West Papua Government, Australia and UNICEF join forces to improve access, quality and equity in primary education
MANOKWARI, 11 May 2010 – Government leaders in West Papua and representatives from Australia and UNICEF on Tuesday vowed to work together in a new partnership to improve the quality of primary education.
Australia will contribute Rp 58.9 billion through UNICEF, over the next two years, to support West Papua and Papua to move closer to achieving universal primary education. The program will work with the two provinces to improve access, quality and equity by developing better strategic education plans as well as teaching and learning practices in more than 800 schools in six selected districts including the West Papuan Districts of Manokwari and Sorong.
“The provincial and district governments are committed to this program” said the Governor of West Papua Abraham O. Atururi. “We will work together with Australia and UNICEF to ensure it accelerates efforts towards achieving universal primary education for all our children”.
“Australia is very pleased to extend our support to education in Papua and West Papua through this program with UNICEF,” Australia’s Ambassador to Indonesia, Bill Farmer, said. “The program will give children in some of the poorest and most remote areas of Indonesia an improved opportunity to receive quality schooling.”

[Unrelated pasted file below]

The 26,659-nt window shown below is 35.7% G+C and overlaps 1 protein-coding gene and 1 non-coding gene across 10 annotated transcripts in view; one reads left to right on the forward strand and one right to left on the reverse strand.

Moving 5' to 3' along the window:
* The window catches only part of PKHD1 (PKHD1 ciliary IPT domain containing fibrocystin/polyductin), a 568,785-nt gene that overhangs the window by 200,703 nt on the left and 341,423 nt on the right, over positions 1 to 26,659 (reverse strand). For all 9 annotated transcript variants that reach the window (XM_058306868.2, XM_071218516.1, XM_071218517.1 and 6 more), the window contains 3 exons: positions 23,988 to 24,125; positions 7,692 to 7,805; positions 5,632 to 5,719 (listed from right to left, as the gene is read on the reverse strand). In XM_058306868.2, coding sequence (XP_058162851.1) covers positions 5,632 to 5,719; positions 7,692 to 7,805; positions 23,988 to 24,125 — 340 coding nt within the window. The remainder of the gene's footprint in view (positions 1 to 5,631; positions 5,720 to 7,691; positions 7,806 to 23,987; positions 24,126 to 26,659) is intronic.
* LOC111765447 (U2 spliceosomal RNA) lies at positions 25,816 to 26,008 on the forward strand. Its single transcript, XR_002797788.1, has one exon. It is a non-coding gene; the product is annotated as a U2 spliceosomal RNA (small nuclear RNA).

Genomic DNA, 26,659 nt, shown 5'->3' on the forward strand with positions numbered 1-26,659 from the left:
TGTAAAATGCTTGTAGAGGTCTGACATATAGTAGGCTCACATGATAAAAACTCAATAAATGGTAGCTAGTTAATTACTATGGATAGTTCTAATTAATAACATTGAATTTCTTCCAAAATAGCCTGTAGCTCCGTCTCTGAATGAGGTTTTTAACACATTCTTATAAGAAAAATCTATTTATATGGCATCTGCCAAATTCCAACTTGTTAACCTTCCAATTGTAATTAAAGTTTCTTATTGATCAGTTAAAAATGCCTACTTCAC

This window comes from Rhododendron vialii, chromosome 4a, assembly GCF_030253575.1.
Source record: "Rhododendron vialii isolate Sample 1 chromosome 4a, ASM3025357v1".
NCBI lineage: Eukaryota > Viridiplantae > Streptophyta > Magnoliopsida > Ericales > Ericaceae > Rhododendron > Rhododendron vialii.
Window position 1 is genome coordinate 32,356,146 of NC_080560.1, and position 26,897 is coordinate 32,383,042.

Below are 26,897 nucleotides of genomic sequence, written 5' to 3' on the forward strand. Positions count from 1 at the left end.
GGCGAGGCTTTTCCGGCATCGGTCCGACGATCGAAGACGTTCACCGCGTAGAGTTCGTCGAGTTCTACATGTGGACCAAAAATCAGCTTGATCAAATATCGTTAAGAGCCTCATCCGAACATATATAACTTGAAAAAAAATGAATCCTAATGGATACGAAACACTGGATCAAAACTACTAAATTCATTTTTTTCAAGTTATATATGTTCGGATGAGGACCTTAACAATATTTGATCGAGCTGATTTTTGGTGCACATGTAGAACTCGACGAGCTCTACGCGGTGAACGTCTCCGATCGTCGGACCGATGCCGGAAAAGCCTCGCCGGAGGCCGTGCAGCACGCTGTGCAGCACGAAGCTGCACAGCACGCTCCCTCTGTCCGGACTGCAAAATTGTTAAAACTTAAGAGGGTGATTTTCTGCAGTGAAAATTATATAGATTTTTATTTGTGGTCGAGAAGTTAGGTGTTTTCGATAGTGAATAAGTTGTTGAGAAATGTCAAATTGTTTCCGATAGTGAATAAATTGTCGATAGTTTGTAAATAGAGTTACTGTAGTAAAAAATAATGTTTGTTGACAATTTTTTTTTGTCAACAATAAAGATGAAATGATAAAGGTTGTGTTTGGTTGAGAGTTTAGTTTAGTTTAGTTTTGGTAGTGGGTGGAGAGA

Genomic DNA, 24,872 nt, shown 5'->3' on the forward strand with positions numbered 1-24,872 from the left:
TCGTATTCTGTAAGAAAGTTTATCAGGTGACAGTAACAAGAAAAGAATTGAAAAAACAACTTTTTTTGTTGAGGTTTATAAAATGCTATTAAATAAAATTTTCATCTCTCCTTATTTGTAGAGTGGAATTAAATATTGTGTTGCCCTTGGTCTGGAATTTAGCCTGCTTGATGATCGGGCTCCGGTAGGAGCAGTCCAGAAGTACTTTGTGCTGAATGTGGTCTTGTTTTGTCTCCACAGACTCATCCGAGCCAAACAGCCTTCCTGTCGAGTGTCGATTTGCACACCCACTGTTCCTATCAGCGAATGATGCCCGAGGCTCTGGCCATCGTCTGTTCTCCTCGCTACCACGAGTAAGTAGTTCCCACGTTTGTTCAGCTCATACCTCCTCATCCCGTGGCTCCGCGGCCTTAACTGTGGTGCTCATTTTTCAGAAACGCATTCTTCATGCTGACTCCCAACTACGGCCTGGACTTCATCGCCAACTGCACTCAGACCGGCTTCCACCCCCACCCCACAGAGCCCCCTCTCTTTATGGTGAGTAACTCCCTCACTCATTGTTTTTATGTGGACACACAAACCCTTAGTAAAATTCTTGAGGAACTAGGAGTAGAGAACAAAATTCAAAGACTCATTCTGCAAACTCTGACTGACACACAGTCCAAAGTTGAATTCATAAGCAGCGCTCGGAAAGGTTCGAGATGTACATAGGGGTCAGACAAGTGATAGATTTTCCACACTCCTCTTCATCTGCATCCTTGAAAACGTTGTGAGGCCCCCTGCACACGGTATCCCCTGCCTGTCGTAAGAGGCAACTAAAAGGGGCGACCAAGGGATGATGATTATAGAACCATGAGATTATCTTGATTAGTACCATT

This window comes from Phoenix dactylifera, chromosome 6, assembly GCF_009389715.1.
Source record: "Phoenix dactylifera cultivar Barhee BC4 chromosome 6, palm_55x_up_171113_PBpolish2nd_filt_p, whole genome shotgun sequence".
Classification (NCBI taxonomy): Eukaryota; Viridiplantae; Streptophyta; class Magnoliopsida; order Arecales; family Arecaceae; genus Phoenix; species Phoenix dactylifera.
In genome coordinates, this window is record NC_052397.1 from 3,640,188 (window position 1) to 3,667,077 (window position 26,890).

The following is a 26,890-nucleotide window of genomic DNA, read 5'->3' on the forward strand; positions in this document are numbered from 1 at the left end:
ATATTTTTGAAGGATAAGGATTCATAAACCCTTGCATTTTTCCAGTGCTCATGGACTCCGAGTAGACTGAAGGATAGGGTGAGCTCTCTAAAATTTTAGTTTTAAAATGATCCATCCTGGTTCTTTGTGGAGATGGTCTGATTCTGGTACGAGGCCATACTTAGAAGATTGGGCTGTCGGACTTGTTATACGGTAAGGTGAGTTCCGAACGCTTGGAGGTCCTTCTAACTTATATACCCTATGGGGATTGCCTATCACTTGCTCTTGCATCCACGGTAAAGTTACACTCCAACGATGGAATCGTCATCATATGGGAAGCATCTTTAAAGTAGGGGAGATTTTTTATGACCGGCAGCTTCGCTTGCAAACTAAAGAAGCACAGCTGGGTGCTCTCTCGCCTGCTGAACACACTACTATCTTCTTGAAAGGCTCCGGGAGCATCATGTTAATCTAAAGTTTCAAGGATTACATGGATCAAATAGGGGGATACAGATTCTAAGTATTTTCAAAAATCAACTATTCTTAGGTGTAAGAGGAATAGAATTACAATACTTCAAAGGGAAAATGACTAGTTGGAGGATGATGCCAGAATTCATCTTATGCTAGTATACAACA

“Our collective hope is for this programme to deliver the best quality education possible to children in schools which are well equipped and well run with the active support and participation of the entire community,” said UNICEF Indonesia Representative Angela Kearney in a written statement.
At the provincial launch of the programme, Drs. D. Sawaki, MM, Special Advisor of governor for Community and Human Resources, representing the provincial government of West Papua, UNICEF’s Severine Leonardi and Katie Smith from the Australian Government’s aid program, signed a certificate of commitment to work together along with the District Head of Manokwari and the District Head of Sorong.
Indonesia has made significant progress towards achieving the Millennium Development Goal of achieving universal primary education as well as its national and provincial basic education targets. While the country, as a whole, is on track to broadly achieve universal primary education, the situation varies from province to province.
The programme will also help improve literacy and numeracy teaching in small and remote schools through teacher training and the provision of learning materials.